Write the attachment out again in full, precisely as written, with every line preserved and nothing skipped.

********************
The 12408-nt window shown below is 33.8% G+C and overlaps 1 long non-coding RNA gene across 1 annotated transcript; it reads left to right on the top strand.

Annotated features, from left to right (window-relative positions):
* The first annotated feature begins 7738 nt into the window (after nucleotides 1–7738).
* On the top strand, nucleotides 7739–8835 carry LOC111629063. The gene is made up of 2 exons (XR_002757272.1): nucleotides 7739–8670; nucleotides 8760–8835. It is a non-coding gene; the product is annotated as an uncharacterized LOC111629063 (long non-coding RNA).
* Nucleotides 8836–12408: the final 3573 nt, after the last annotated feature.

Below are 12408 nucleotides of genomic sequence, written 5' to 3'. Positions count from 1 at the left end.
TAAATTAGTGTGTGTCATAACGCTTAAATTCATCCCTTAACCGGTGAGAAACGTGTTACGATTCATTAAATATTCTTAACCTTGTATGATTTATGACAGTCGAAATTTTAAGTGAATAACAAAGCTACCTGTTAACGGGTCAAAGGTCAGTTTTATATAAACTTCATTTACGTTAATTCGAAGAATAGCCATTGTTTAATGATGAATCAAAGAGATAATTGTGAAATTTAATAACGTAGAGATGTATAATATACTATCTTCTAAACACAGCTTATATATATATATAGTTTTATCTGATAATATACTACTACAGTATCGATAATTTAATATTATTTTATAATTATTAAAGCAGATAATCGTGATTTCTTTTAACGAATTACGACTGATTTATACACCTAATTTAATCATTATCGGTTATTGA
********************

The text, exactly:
The 12408-nt window shown below is 33.8% G+C and overlaps 1 long non-coding RNA gene across 1 annotated transcript; it reads left to right on the top strand.

Annotated features, from left to right (window-relative positions):
* The first annotated feature begins 7738 nt into the window (after nucleotides 1–7738).
* On the top strand, nucleotides 7739–8835 carry LOC111629063. The gene is made up of 2 exons (XR_002757272.1): nucleotides 7739–8670; nucleotides 8760–8835. It is a non-coding gene; the product is annotated as an uncharacterized LOC111629063 (long non-coding RNA).
* Nucleotides 8836–12408: the final 3573 nt, after the last annotated feature.

Below are 12408 nucleotides of genomic sequence, written 5' to 3'. Positions count from 1 at the left end.
TAAATTAGTGTGTGTCATAACGCTTAAATTCATCCCTTAACCGGTGAGAAACGTGTTACGATTCATTAAATATTCTTAACCTTGTATGATTTATGACAGTCGAAATTTTAAGTGAATAACAAAGCTACCTGTTAACGGGTCAAAGGTCAGTTTTATATAAACTTCATTTACGTTAATTCGAAGAATAGCCATTGTTTAATGATGAATCAAAGAGATAATTGTGAAATTTAATAACGTAGAGATGTATAATATACTATCTTCTAAACACAGCTTATATATATATATAGTTTTATCTGATAATATACTACTACAGTATCGATAATTTAATATTATTTTATAATTATTAAAGCAGATAATCGTGATTTCTTTTAACGAATTACGACTGATTTATACACCTAATTTAATCATTATCGGTTATTGA